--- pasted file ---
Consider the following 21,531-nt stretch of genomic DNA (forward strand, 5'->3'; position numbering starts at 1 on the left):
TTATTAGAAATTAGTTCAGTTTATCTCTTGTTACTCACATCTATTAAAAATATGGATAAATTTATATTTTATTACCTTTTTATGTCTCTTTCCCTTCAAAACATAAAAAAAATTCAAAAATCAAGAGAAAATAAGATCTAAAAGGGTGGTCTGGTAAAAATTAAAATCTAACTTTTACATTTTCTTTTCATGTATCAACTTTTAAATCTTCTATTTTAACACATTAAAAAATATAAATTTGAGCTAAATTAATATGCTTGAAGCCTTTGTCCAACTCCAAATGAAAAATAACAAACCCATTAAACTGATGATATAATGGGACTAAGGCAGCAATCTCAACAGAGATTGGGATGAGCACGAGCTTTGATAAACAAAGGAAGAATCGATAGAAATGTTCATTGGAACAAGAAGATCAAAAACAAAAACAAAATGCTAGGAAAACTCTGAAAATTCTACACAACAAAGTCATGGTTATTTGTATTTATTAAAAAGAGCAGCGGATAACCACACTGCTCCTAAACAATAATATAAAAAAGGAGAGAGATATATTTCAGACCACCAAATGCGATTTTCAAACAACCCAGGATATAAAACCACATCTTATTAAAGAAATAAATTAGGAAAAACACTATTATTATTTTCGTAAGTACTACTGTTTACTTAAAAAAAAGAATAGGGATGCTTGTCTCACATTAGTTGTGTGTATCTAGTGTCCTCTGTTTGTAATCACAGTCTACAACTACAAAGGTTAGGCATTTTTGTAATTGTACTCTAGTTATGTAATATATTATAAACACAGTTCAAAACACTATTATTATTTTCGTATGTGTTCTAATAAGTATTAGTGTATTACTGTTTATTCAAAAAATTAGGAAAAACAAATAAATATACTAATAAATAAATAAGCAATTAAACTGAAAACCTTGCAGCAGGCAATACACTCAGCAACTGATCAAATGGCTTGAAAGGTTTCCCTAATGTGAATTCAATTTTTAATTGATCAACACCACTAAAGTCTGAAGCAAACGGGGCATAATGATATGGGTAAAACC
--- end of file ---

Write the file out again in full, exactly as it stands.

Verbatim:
Consider the following 21,531-nt stretch of genomic DNA (forward strand, 5'->3'; position numbering starts at 1 on the left):
TTATTAGAAATTAGTTCAGTTTATCTCTTGTTACTCACATCTATTAAAAATATGGATAAATTTATATTTTATTACCTTTTTATGTCTCTTTCCCTTCAAAACATAAAAAAAATTCAAAAATCAAGAGAAAATAAGATCTAAAAGGGTGGTCTGGTAAAAATTAAAATCTAACTTTTACATTTTCTTTTCATGTATCAACTTTTAAATCTTCTATTTTAACACATTAAAAAATATAAATTTGAGCTAAATTAATATGCTTGAAGCCTTTGTCCAACTCCAAATGAAAAATAACAAACCCATTAAACTGATGATATAATGGGACTAAGGCAGCAATCTCAACAGAGATTGGGATGAGCACGAGCTTTGATAAACAAAGGAAGAATCGATAGAAATGTTCATTGGAACAAGAAGATCAAAAACAAAAACAAAATGCTAGGAAAACTCTGAAAATTCTACACAACAAAGTCATGGTTATTTGTATTTATTAAAAAGAGCAGCGGATAACCACACTGCTCCTAAACAATAATATAAAAAAGGAGAGAGATATATTTCAGACCACCAAATGCGATTTTCAAACAACCCAGGATATAAAACCACATCTTATTAAAGAAATAAATTAGGAAAAACACTATTATTATTTTCGTAAGTACTACTGTTTACTTAAAAAAAAGAATAGGGATGCTTGTCTCACATTAGTTGTGTGTATCTAGTGTCCTCTGTTTGTAATCACAGTCTACAACTACAAAGGTTAGGCATTTTTGTAATTGTACTCTAGTTATGTAATATATTATAAACACAGTTCAAAACACTATTATTATTTTCGTATGTGTTCTAATAAGTATTAGTGTATTACTGTTTATTCAAAAAATTAGGAAAAACAAATAAATATACTAATAAATAAATAAGCAATTAAACTGAAAACCTTGCAGCAGGCAATACACTCAGCAACTGATCAAATGGCTTGAAAGGTTTCCCTAATGTGAATTCAATTTTTAATTGATCAACACCACTAAAGTCTGAAGCAAACGGGGCATAATGATATGGGTAAAACC